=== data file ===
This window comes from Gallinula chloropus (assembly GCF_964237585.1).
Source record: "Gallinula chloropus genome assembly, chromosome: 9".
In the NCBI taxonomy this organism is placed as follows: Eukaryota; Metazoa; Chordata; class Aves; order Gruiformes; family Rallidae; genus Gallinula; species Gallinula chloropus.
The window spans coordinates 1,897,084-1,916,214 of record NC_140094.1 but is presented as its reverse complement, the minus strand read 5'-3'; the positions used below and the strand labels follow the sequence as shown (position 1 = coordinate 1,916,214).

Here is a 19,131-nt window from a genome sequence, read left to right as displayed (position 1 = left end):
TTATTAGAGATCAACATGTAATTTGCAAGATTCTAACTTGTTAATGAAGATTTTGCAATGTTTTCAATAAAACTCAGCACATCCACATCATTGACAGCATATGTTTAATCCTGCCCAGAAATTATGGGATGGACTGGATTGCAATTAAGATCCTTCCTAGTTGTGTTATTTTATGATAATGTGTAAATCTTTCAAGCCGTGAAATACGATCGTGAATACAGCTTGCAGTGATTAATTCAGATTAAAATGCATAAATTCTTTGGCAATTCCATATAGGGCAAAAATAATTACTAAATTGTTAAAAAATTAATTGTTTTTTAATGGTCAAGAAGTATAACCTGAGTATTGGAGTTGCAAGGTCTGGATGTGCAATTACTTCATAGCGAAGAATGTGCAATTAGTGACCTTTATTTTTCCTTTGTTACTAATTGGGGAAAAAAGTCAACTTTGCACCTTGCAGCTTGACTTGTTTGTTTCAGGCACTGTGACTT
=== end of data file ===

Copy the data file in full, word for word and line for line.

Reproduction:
This window comes from Gallinula chloropus (assembly GCF_964237585.1).
Source record: "Gallinula chloropus genome assembly, chromosome: 9".
In the NCBI taxonomy this organism is placed as follows: Eukaryota; Metazoa; Chordata; class Aves; order Gruiformes; family Rallidae; genus Gallinula; species Gallinula chloropus.
The window spans coordinates 1,897,084-1,916,214 of record NC_140094.1 but is presented as its reverse complement, the minus strand read 5'-3'; the positions used below and the strand labels follow the sequence as shown (position 1 = coordinate 1,916,214).

Here is a 19,131-nt window from a genome sequence, read left to right as displayed (position 1 = left end):
TTATTAGAGATCAACATGTAATTTGCAAGATTCTAACTTGTTAATGAAGATTTTGCAATGTTTTCAATAAAACTCAGCACATCCACATCATTGACAGCATATGTTTAATCCTGCCCAGAAATTATGGGATGGACTGGATTGCAATTAAGATCCTTCCTAGTTGTGTTATTTTATGATAATGTGTAAATCTTTCAAGCCGTGAAATACGATCGTGAATACAGCTTGCAGTGATTAATTCAGATTAAAATGCATAAATTCTTTGGCAATTCCATATAGGGCAAAAATAATTACTAAATTGTTAAAAAATTAATTGTTTTTTAATGGTCAAGAAGTATAACCTGAGTATTGGAGTTGCAAGGTCTGGATGTGCAATTACTTCATAGCGAAGAATGTGCAATTAGTGACCTTTATTTTTCCTTTGTTACTAATTGGGGAAAAAAGTCAACTTTGCACCTTGCAGCTTGACTTGTTTGTTTCAGGCACTGTGACTT